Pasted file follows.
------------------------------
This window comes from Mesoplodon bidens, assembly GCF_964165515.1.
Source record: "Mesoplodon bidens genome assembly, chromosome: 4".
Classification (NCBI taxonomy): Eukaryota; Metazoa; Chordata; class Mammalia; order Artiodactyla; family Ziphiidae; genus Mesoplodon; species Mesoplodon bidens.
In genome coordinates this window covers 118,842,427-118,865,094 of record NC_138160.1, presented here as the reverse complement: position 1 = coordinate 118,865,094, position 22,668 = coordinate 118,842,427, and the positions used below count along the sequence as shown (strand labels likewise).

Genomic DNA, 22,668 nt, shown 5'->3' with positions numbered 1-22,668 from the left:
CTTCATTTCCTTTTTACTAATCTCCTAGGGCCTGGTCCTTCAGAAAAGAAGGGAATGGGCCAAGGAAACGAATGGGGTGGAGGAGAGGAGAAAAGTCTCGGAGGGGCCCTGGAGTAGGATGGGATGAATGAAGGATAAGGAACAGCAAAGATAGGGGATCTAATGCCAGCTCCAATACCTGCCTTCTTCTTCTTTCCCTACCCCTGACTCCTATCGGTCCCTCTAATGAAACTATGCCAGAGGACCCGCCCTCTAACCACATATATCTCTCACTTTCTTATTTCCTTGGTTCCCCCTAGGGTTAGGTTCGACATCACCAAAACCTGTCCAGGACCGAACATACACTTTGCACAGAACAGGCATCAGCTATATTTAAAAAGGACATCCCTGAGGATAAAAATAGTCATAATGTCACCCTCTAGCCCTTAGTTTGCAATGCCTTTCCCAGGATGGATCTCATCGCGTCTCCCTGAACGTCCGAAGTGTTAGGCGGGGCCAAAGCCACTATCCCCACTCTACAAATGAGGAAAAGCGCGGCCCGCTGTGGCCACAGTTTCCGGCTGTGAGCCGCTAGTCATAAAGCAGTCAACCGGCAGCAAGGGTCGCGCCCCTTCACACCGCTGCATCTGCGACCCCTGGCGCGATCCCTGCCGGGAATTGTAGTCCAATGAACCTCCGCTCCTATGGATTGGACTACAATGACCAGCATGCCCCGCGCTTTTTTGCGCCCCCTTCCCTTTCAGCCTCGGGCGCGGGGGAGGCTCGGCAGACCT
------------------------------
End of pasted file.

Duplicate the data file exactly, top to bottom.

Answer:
This window comes from Mesoplodon bidens, assembly GCF_964165515.1.
Source record: "Mesoplodon bidens genome assembly, chromosome: 4".
Classification (NCBI taxonomy): Eukaryota; Metazoa; Chordata; class Mammalia; order Artiodactyla; family Ziphiidae; genus Mesoplodon; species Mesoplodon bidens.
In genome coordinates this window covers 118,842,427-118,865,094 of record NC_138160.1, presented here as the reverse complement: position 1 = coordinate 118,865,094, position 22,668 = coordinate 118,842,427, and the positions used below count along the sequence as shown (strand labels likewise).

Genomic DNA, 22,668 nt, shown 5'->3' with positions numbered 1-22,668 from the left:
CTTCATTTCCTTTTTACTAATCTCCTAGGGCCTGGTCCTTCAGAAAAGAAGGGAATGGGCCAAGGAAACGAATGGGGTGGAGGAGAGGAGAAAAGTCTCGGAGGGGCCCTGGAGTAGGATGGGATGAATGAAGGATAAGGAACAGCAAAGATAGGGGATCTAATGCCAGCTCCAATACCTGCCTTCTTCTTCTTTCCCTACCCCTGACTCCTATCGGTCCCTCTAATGAAACTATGCCAGAGGACCCGCCCTCTAACCACATATATCTCTCACTTTCTTATTTCCTTGGTTCCCCCTAGGGTTAGGTTCGACATCACCAAAACCTGTCCAGGACCGAACATACACTTTGCACAGAACAGGCATCAGCTATATTTAAAAAGGACATCCCTGAGGATAAAAATAGTCATAATGTCACCCTCTAGCCCTTAGTTTGCAATGCCTTTCCCAGGATGGATCTCATCGCGTCTCCCTGAACGTCCGAAGTGTTAGGCGGGGCCAAAGCCACTATCCCCACTCTACAAATGAGGAAAAGCGCGGCCCGCTGTGGCCACAGTTTCCGGCTGTGAGCCGCTAGTCATAAAGCAGTCAACCGGCAGCAAGGGTCGCGCCCCTTCACACCGCTGCATCTGCGACCCCTGGCGCGATCCCTGCCGGGAATTGTAGTCCAATGAACCTCCGCTCCTATGGATTGGACTACAATGACCAGCATGCCCCGCGCTTTTTTGCGCCCCCTTCCCTTTCAGCCTCGGGCGCGGGGGAGGCTCGGCAGACCT